The preacher and the prostitute
BBC News Online, 29 March 2000
Mystery surrounds the whereabouts of Joseph Kibweteere, the cult leader thought to be behind one of the worst massacres in recent history.
His estranged wife Theresa, a devout Catholic, believes he perished in the inferno at his church in Kanungu in south-western Uganda a week ago.
But the Ugandan authorities suspect he is still at large and have launched a nationwide manhunt.
So far more than 900 bodies of cult members have been found and the number is still rising.
Mrs Kibweteere, who wears a pendant of the Pope around her neck, is struggling to comprehend the fact her husband could be behind the carnage.
"He was so humble once," she told the British Sunday Times in an interview last week.
As police continue to hunt for Mr Kibweteere, it has emerged that he had been attending a psychiatric hospital in the capital Kampala.
He had been diagnosed as a manic depressive, but suddenly abandoned his treatment last year.
The hospital's senior psychiatrist said Mr Kibweteere had displayed the classic symptoms of psychotic illness.
But his visits were unknown to the authorities who licensed the cult and to the hundreds of his followers found dead in Kanungu.
The Kibweteeres married in Mbarara, the regional capital, in 1960.
He was working as assistant supervisor of the area's Catholic schools and later became a government overseer of building and agricultural projects.
Mr Kibweteere had a brief fling with politics, campaigning for the opposition Democratic Party in the 1980 election, but he dropped out after their defeat.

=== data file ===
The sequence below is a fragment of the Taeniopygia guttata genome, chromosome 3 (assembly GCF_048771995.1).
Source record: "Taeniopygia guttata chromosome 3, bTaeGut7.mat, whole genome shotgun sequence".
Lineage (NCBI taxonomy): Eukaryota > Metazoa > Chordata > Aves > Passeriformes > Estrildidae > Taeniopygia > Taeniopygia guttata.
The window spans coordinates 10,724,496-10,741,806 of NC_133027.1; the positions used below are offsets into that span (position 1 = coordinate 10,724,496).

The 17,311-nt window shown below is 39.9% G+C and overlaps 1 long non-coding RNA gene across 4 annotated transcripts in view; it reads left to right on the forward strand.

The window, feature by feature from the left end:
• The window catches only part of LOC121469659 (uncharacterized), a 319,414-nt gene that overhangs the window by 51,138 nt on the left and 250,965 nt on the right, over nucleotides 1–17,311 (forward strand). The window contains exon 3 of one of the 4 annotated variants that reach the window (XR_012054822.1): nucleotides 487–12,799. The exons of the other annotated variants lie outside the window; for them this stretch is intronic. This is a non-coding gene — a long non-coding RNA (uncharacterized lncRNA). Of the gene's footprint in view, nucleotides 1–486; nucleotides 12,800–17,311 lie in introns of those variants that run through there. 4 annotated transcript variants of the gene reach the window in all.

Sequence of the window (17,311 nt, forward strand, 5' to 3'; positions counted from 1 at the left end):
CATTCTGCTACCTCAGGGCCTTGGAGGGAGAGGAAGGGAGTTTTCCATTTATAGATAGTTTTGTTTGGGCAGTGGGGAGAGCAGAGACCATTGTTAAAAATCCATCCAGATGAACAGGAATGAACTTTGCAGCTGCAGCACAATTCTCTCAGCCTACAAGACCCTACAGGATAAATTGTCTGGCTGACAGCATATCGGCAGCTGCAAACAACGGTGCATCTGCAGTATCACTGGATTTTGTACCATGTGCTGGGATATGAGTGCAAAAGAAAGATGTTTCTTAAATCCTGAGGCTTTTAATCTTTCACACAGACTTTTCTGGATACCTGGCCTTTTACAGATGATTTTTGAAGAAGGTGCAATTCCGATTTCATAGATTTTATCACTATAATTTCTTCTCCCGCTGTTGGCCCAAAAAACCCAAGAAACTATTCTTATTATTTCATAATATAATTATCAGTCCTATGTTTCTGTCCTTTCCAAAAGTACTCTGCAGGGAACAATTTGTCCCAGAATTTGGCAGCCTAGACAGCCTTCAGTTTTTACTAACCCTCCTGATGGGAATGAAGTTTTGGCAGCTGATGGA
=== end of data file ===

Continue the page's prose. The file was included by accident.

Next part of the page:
The family then moved to Rwashamaire, where they owned several properties, hundreds of cattle and a milling business.
Mr Kibweteere first announced the Virgin Mary had appeared before him in 1984.
His convictions were strengthened when a few years later a former prostitute called Credonia Mwerinde said she had seen the Virgin Mary in a cave near his home.
The Kibweteeres' son Rugambwe told the Sunday Times that Ms Mwerinde moved in soon afterwards.
"The next thing we knew she was in our house and they had decided to start their cult here."
"Soon she was beating us all. My father was in awe of her and would do anything she said."
Mr Kibweteere set up his Movement for the Restoration of the Ten Commandments of God and he and Ms Mwerinde declared the world would end at the turn of the century.
The arrival of Dominic Kataribabo, a respected and popular priest with a PhD from the United States, gave added weight to the cult.
Meanwhile Ms Mwerinde was claiming to receive messages from the Virgin Mary through a hidden telephone system that spoke through objects such as cups and plates.
She is said to have persuaded Mr Kibweteere to take his children out of school and sell his three other properties, car and milling machines to feed the growing numbers of disciples.
On one occasion she claimed the Virgin Mary had told her all children under five should be killed, and a sacrifice was needed immediately, according to the Kibweteeres' daughter Edith.
When village elders told Mr Kibweteere in 1992 that he must remove himself and his cult, Ms Mwerinde's father offered his farm in Kanungu, west of Rwashamaire.
But the cult is said to have begun to fracture when the millennium came and went with no Armageddon.
A teenage survivor of the massacre has sworn that Mr Kibweteere was not in Kanungu on the fateful night and that he saw Mwerinde running through nearby fields as the place exploded.
But Mr Kibweteere's son believes is convinced that one of the bodies at the church belonged to his father.